- Page 1The Legend of Zelda: The Phantom Hourglass
- Page 2 The Phantom Hourglass
- Page 3 The Phantom Hourglass
- Page 4 The Phantom Hourglass
The game’s biggest downside is that there is only a handful of what you might call proper dungeons. It’s not short at 15 to 20 hours of play, but you don’t get a lot of dungeons for your dollar, and rarely are they as long or difficult as seasoned Zelda veterans might demand. In a way, the game forestalls this criticism by incorporating a central dungeon – the Ocean God’s Temple – which you’re forced to revisit several times. In fact, this is where the titular timepiece comes in; the floors of the temple are filled with a poisonous fog, which you’re only safe from when standing in specific coloured areas, or while golden sand remains in the top of the hourglass.
Unfortunately, this idea brings with it some problems of its own. First, while bringing new equipment in does cut down on the amount of old ground you have to traverse on each new visit, it doesn’t cut it out entirely. At times, repeating a chunk of the game for the umpteenth time seems like a cheap way to prolong its lifespan. More seriously, the fact that you might have to get through several floors and solve several puzzles within the time limit means that you often take two or three tries to do the relevant portion of the temple without dying from the effects of the fog – particularly as the temple is also patrolled by indestructible phantoms who knock thirty seconds off the clock each time they batter you. While the stealth gameplay you resort to is relatively well implemented, it’s still a bit of an annoyance. There are times when the Oceans God’s Temple sections threaten to bog down the game as whole.
Luckily, the rest is so exuberant and so constantly engaging that this never happens. Like Ocarina of Time, Twilight Princess or The Wind Waker (at least while Link has his feet on dry land) there is something terribly moreish about The Phantom Hourglass. You’ll tell yourself that you’ll give it a break when you’ve found the dungeon entrance, but that soon becomes “maybe when I’ve got inside” or “perhaps when I’ve found that next bit of kit” or “I’ll just have a quick look at the boss, what’s the harm”. It’s just so hard to stop. And while the collectibles and bonus quests that prolong the lives of console Zeldas are in short supply, there’s enough ship customisation and power-gem collecting to keep you from reaching the credits before you’re quite ready. On a home console this was trouble, but on a handheld it might be disastrous. I for one am glad that I don’t have a daily commute to play this on. I wouldn’t hit my stop again for weeks.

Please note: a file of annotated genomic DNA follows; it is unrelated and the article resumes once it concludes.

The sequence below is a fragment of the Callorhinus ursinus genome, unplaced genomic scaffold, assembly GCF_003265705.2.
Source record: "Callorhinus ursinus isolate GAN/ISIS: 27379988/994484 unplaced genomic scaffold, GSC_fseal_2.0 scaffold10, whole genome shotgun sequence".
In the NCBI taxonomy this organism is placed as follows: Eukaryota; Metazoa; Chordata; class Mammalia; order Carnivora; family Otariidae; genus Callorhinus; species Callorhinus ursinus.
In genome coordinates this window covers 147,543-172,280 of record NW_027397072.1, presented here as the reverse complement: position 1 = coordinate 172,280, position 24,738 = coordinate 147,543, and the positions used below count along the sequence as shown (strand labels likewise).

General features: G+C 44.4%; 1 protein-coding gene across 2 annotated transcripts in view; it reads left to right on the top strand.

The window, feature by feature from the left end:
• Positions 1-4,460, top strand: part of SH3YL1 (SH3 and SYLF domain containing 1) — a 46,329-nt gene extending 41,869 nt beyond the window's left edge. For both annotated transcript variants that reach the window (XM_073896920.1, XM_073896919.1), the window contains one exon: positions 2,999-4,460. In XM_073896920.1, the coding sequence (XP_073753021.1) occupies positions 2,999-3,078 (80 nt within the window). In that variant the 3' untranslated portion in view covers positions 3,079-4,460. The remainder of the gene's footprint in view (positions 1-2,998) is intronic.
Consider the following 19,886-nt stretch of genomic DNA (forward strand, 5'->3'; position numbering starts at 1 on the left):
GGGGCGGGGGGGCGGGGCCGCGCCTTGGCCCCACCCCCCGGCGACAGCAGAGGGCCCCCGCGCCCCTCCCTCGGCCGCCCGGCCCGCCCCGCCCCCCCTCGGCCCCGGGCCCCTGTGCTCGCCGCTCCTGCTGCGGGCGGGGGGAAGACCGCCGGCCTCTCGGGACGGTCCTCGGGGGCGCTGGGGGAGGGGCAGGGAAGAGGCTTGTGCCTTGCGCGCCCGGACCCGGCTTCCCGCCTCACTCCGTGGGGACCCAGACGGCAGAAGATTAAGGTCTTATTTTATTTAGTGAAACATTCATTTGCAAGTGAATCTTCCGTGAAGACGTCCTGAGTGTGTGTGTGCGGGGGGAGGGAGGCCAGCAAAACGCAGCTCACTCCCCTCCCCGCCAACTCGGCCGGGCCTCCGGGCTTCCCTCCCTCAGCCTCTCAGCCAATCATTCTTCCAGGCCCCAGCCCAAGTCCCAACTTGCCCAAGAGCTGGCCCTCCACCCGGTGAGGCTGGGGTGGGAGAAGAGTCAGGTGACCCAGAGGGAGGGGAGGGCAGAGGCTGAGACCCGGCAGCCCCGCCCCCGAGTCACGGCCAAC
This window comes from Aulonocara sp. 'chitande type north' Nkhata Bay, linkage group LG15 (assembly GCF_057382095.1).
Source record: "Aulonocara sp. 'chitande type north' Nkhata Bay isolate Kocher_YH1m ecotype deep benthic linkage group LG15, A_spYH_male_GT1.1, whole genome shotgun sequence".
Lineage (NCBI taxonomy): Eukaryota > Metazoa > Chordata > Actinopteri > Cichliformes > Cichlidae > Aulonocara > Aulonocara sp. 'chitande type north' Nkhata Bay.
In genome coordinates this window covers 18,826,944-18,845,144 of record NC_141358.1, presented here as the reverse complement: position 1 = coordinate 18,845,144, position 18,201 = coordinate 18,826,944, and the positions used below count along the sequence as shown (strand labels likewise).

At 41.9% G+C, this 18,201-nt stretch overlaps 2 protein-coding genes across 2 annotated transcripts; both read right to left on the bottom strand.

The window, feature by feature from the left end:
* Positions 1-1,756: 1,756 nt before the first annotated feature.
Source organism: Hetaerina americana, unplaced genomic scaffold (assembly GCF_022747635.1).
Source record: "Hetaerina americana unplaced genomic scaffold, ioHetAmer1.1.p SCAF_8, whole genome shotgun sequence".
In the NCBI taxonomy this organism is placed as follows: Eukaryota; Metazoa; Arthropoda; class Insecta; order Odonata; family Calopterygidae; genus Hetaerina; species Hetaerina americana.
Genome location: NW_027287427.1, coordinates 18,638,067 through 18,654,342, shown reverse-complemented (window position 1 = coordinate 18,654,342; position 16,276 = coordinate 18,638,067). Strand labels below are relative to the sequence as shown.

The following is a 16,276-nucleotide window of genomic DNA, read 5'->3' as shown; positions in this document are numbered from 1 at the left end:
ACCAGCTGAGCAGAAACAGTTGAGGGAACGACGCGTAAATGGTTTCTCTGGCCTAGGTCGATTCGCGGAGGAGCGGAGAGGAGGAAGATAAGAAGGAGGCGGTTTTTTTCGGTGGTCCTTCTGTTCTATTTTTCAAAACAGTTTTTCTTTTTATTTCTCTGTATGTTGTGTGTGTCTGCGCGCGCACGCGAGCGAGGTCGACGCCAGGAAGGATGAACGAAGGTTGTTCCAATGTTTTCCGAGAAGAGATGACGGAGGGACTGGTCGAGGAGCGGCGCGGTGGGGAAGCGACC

Is The Phantom Hourglass as good a Zelda as Twilight Princess? Not quite. It hasn’t got the scale, the looks or the depth. But when you realise that a game on a handheld can actually stand any comparison to one of last year’s best games on any format, you know that you have something special on your hands. The Phantom Hourglass isn’t perfect, but it’s one of the very finest games on a platform that’s hardly starved of greats. Another classic Zelda, another DS essential. Now rush out and buy it – you’ve already wasted enough time.
The full Zelda experience in beautifully realised handheld form. A must for fans of the series, and one of the richest, deepest, most innovative games on the DS.